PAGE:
We are now a few weeks into the school year and in the Occupational Therapy clinic we are beginning to hear the same old tale from parents …“The teacher says my child has no problems at all in class but when they get home it is like World War Three!” As a parent, this can be so frustrating. You feel like the teacher thinks you are making your child’s anxiety, anger or other behaviours up and at home you still left to pick up the pieces.
Just because children with Autism or other disabilities “appear” to be coping in class, that doesn’t mean that they are not internalising their emotions. As children develop, they do learn to go from externalising their feelings through actions such as hitting, yelling, or stealing toys off others, etc, to internalising what they are feeling with the “little voice” in their head. For example, “I feel annoyed that Sally pushed in” or “I don’t understand what the teacher wants me to do and that makes me feel worried.” The fact that they are moving from externalising to internalising their feelings in the classroom environment could possibly be a sign that all the hard work you have put into social development is starting to pay off.
The problem is, that children who internalise their feelings in the classroom and then explode when they are in the safety and comfort of their own home, often have not mastered the flip side of emotional regulation – knowing what to do with those emotions once you have identified them. For these children, we see (or actually don’t see) a silent escalation of how they are coping with each challenge that they encounter throughout the day. They don’t resolve those feelings so by the time they get home to you, they cannot hold things together for a minute longer so they explode or melt down.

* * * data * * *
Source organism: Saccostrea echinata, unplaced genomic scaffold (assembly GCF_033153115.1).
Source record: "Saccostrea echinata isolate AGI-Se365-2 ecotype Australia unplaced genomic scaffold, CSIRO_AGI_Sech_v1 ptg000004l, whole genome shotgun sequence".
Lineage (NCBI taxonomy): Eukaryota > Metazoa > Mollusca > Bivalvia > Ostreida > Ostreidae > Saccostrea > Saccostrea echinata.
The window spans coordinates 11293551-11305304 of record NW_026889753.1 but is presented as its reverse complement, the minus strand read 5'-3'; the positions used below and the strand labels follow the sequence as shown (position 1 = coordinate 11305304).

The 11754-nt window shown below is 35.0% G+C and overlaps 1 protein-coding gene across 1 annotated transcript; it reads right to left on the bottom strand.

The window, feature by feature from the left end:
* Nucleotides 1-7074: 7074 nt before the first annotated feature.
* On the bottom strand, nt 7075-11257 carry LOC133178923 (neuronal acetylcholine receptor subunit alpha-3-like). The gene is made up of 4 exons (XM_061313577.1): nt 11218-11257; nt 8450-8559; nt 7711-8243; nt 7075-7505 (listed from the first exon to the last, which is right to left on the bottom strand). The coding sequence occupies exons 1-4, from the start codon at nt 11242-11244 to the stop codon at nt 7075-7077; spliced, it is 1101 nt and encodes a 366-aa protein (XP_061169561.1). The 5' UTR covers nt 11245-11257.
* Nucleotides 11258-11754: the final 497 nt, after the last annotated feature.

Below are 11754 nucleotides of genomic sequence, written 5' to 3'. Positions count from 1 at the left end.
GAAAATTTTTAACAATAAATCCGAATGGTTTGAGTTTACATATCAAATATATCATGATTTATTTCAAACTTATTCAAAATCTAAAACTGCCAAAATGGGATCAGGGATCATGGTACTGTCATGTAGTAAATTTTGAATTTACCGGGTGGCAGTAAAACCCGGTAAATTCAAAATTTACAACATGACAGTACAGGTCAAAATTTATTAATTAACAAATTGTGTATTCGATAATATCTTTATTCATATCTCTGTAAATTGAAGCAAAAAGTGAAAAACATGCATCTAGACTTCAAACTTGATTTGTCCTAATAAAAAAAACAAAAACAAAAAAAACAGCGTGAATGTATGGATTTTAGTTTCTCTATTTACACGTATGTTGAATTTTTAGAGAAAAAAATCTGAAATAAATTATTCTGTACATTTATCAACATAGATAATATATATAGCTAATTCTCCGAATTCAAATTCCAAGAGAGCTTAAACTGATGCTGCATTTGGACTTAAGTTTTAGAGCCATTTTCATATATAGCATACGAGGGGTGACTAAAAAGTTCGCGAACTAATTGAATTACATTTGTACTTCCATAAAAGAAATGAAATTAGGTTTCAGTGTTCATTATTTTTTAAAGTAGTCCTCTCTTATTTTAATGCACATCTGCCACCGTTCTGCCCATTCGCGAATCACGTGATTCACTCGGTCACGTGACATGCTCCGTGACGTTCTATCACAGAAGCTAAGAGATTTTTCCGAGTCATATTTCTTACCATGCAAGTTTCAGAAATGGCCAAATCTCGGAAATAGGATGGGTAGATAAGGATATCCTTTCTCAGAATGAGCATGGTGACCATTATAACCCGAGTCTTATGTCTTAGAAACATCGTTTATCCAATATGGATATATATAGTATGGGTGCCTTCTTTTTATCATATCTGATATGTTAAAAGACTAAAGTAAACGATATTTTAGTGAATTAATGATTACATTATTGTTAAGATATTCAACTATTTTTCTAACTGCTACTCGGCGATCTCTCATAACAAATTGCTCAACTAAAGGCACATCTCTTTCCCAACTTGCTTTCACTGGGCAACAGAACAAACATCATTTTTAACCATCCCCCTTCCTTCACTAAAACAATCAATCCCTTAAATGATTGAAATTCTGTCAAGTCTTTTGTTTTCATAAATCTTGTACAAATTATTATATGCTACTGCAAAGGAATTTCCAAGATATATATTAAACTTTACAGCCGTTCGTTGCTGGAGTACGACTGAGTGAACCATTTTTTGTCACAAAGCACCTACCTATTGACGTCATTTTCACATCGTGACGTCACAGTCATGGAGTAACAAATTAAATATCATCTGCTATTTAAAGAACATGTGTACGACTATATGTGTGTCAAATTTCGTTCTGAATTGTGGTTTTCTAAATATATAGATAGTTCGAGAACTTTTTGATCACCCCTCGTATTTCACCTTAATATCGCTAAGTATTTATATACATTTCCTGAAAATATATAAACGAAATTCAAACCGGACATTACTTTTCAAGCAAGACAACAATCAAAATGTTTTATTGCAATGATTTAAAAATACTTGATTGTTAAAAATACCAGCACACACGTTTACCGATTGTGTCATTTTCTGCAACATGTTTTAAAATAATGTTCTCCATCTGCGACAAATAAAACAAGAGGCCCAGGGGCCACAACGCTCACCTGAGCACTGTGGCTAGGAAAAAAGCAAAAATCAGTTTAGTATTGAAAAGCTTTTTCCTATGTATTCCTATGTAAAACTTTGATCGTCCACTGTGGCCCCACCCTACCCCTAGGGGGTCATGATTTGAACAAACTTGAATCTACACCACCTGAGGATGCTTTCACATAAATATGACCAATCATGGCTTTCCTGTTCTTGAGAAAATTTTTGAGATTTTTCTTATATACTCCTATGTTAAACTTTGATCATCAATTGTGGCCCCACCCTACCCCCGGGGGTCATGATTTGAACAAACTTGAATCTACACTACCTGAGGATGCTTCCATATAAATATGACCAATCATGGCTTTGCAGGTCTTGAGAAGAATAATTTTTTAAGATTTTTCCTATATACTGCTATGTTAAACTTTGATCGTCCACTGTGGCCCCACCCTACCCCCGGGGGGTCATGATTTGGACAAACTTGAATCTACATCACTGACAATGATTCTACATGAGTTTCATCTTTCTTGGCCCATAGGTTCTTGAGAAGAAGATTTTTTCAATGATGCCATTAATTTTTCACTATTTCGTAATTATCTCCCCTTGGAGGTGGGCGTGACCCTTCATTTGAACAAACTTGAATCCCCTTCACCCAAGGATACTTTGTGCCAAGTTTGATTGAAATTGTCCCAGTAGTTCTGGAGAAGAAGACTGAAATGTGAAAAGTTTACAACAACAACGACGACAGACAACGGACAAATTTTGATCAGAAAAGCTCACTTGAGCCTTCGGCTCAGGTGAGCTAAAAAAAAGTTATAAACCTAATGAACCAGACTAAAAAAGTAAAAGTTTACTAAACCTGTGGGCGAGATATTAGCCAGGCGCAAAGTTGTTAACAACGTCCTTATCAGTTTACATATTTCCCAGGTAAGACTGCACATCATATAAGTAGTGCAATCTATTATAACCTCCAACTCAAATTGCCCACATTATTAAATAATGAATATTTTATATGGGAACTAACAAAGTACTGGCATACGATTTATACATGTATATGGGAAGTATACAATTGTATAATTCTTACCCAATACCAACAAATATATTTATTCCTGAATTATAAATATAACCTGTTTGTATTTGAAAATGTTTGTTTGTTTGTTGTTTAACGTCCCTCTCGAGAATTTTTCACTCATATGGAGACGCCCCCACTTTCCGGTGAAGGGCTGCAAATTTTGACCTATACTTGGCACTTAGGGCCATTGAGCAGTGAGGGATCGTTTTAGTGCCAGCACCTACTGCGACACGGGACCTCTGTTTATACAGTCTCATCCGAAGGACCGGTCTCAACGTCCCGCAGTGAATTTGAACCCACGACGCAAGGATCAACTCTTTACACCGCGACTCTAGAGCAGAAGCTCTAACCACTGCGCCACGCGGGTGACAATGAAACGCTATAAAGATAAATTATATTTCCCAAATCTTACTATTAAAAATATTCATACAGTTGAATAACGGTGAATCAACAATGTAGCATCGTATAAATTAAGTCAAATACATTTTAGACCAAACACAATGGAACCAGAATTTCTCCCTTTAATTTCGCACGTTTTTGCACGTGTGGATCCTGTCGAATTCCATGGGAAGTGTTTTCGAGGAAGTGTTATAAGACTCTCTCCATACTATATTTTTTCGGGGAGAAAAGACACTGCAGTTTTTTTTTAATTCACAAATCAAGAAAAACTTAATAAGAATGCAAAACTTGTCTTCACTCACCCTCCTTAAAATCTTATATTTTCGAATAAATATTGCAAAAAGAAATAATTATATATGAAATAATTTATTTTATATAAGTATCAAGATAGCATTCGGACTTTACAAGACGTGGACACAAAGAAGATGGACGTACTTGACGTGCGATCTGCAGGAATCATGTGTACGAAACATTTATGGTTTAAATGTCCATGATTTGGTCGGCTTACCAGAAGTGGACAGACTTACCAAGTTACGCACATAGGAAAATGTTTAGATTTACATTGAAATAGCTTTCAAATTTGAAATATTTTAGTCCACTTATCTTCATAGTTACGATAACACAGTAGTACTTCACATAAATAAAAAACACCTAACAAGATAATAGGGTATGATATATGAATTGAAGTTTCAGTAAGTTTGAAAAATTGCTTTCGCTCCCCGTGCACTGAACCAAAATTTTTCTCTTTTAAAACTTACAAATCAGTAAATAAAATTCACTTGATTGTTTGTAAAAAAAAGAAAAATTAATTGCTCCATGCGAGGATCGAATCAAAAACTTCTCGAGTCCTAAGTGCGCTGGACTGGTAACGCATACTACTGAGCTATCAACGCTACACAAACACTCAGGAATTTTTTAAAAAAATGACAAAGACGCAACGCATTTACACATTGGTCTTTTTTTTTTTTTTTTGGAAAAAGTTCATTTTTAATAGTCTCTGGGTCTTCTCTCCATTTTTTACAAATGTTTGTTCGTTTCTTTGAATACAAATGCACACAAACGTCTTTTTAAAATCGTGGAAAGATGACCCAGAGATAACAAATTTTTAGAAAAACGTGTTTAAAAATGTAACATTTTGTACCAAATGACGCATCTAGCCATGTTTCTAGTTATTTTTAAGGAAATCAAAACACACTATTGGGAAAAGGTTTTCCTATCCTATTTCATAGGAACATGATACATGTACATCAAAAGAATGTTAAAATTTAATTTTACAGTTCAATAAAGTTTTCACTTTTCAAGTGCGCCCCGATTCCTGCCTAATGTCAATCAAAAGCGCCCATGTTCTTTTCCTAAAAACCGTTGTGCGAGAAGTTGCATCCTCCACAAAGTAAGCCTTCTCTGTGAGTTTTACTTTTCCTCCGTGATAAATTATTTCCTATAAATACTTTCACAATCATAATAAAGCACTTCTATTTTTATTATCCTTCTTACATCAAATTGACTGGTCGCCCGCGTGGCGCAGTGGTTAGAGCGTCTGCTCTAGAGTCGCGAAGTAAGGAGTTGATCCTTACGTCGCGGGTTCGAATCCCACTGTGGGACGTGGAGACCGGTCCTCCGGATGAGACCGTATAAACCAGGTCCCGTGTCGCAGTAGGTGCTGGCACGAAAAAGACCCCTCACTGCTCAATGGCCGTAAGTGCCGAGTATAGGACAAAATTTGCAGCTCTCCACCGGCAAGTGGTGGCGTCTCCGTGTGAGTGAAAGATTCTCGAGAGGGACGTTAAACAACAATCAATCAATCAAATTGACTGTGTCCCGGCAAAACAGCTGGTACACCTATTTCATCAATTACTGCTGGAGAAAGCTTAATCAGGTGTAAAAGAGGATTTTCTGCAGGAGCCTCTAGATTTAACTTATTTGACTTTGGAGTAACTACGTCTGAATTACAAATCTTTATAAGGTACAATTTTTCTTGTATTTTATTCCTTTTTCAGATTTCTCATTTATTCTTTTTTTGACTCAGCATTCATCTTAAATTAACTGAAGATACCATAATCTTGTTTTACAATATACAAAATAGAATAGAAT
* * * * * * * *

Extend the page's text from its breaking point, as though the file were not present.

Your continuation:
Children who find themselves on the feelings escalation stairway, often need explicit instructions and skills training to learn how to calm down and how to let go of things that are bothering them. This takes time, love, understanding and a coordinated effort from all parties. Here are five proactive strategies that you and your child’s teacher get started with to help to your child overcome the after school meltdowns.
- Be understanding: As hard as it can be to stay calm yourself, you sometimes need to remind yourself that your child has not been plotting home as a battle ground World War Three while they have been in class. They are melting down with you because they feel safe with you. They know that you will know how to give them the love they need and guide them down from the rocky emotional ledge that they feel stuck on in class.
- Give them their space at home to chill out: Try not to schedule too may after school activities in the first term. Have a snack and drink available for them, but don’t push them to communicate. They may want some down time with a special interest toy or heavy work activity such as the trampoline as soon as they come home.
- Let the teacher know what is happening at home. Ask them to look for subtle signs that your child internalising their anxiety, frustration or anger. Children often go under the radar of the teacher because they are quietly doing their work but if you look carefully, you can often see them getting a bit “hot under the collar”.
- Have a visual communication system in class for your child to indicate how they are feeling and that they need a break. You could try an emotions triangle or thermometer, laminated to the child’s desk and small emotions faces that your child can Blu Tack to the triangle/thermometer to communicate how they are feeling to the teacher. Have chill out or special interests available in class for when your child requests a break and don’t use them as a reward. Let your child’s teacher know that your child needs to be able to access their calm down strategies whenever they need them.
- Contact an Occupational Therapist at Occumax (07 4953 5555) to tailor emotional and sensory regulation strategies to your child individual developmental profile.